"Quantum" Live at San Francisco's Hotel Utah
"Caught a great gig by E. Doctor Smith (aka today's birthday boy Eric Smith) at Hotel Utah in SF last night. The master of the Zendrum performed music from his new CD Quantum, along with guitarist Jack Wright and bassist Tom Shiben. Excellent stuff crisscrossing prog, avant, funk and fusion territory. Learn more here: http://edoctorsmith.com/ (and happy birthday dude!)" -Anil Prasad, Innerviews.
Doc is featured in the November 2013 Issue of digitalDrummer!
"Not only is he a great drummer, but E. Doctor Smith is also a bit of an inventor. However, when he saw the Zendrum, he gave up on his own invention and showed his genius on the new instrument." -Allan Leibowitz, Editor digitalDrummer.
"My electronic musical journey began back in the ‘80s when I started programming sequencers, computers, and drum machines with my friend Stephen Bray, who was writing songs and working with Madonna in New York, then in LA. I also experimented with a Dynacord Rhythm Stick they had lying around. I was a big fan of Bill Bruford’s drumming and the Simmons electronic drums that he used in his groups Earthworks and King Crimson. I was really excited to get my hands on a basic 5-piece Simmons SDS9 kit, then to add 6 more pads, a Roland PM-16 interface, a Yamaha TX-7, and an Alesis HR16. I used that kit on and off until 1995, when I made my first Drummstick.
Some musical friends, who had once opened for Bela Fleck & the Flecktones and knew about my e-drumming, asked me if I’d ever thought about creating a “drumitar” like Futureman had done with his Synthaxe. While mulling the idea over, I remembered having seen singer Bobby McFerrin tapping on his torso during a duet with Wayne Shorter, which had conjured up images of how Alphonso Johnson and Tony Levin approached the Chapman Stick. That was the inspiration for the design of the Drummstick, a 2” x 6’ piece of oak with 16 triggers that would be played vertically. I went to Radio Shack and a to music store to buy parts, and a few weeks later, the Drummstick was born. Since then, I have played the Dummstick and toured with a number of bands and recorded several albums on the Edgetone Records label in the SF Bay Area where I live. I’ve been honored to have had some great jams with some amazing folks—Bon Lozago, Howard Levy, and Bill Kirchen, to name just a few!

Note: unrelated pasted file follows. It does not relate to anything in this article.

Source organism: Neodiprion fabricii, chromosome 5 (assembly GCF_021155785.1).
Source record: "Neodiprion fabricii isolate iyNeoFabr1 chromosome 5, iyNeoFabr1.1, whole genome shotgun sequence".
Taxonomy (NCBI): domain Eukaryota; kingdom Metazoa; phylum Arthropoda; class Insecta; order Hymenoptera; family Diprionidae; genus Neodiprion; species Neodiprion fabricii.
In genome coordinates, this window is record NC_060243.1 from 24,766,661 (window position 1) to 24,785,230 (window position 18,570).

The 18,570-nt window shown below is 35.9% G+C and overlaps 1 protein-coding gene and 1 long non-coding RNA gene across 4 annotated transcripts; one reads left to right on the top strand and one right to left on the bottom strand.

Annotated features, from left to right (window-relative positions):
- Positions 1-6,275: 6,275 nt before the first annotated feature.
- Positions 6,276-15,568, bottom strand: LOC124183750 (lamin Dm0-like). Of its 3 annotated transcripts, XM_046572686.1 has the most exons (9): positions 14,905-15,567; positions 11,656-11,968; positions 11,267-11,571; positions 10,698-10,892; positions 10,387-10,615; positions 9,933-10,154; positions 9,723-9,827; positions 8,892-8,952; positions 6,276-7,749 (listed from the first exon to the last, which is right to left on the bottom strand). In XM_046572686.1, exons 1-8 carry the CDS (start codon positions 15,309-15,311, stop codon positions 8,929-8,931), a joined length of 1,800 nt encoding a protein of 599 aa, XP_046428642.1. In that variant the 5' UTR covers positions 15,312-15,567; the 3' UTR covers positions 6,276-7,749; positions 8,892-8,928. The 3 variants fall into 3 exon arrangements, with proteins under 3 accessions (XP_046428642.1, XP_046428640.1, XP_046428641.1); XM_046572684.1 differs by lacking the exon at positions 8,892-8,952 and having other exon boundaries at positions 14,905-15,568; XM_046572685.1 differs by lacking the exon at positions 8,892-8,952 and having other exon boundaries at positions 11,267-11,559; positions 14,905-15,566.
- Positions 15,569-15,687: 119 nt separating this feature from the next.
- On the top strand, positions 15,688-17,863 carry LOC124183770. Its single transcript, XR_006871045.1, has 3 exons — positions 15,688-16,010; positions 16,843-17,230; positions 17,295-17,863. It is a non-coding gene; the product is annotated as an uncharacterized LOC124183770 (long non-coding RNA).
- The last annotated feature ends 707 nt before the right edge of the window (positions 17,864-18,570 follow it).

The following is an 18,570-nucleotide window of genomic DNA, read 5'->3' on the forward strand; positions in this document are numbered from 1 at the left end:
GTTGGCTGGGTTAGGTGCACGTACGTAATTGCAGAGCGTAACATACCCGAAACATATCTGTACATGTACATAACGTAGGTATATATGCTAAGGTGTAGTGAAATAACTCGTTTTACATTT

I first saw a Zendrum at a NAMM show back in the ‘90s and thought it was great, but I still preferred the ergonomics of the Drummstick. One day, a friend surprised me with a maple ZX he’d just bought, and happily let me program it and try it out. The first thing I did was to flip it up vertically, so I could play it the way I play the Drummstick. Although the straps weren't in the right places, it worked well enough. After 20 minutes or so, I'd programmed the ZX to a playable level. It was so incredibly responsive. I immediately loved it.
In 2007, I finally made the switch. The Zendrum Corporation’s David Haney built a beautiful, black “Jimi Hendrix ZX” for me, which was modeled after Hendrix’s Fender Stratocaster. After I replaced the strap locks, so that I could play it vertically, it worked like a charm. When Haney and John Emrich announced the new Zendrum, “EXP”, in late spring, I took a look at it, saw that it had been redesigned to allow greater left hand trigger access and to be worn vertically, and I knew I had to have one. I bought the first ever production model, and it’s been a dream come true.
Live, I’m a hybrid of new school meets old school, so I use a MacBook Pro with BFD2 and GarageBand for my basic kits, along with an Alesis DMPro. I also use iDrum to trigger my pre-recorded samples. My rigs vary depending on the size of the venue, and my sound is fed into either a Fast Track Ultra 8R, a Tascam US-1800, or PreSonus USB/MIDI interface. I use either an Alesis iMultiMix 9R or a Mackie mixer and a pair of Mackie SRM450s. For recording, I mostly use GarageBand, Logic, and ProTools. I also enjoy using Darin Kadrioski’s Zendrum editor app, ZenEdit.
My Zendrum technique is based on my nearly 20 years of playing the Drummstick. My left hand carries a lot of the snare, open hi-hat, crashes, and sample triggering. With my right hand, I do my signature finger rolls, as well as carry the basic kick, ride, closed hi-hat, snare, and toms, split between multiple fingers. I was really happy when I discovered that I could put the EXP on over my right shoulder, ala Hendrix. This gave me more range with my left hand, allowing me to use the EXP’s additional triggers more comfortably. So far, I haven’t used any pedals, but you never know.
I am a perfectionist when it comes to the audio quality of my drum sound. E-drums allow me to control reverb, EQ, and volume, no matter the venue—indoor, outdoor, wherever. This is something you don’t get with acoustics, especially when it comes to percussion, because not all sound engineers are created equal. I also enjoy the ability to pack up in 15 minutes and being able to fly with a Zendrum, a USB interface, and a laptop anywhere in the world!" -Doc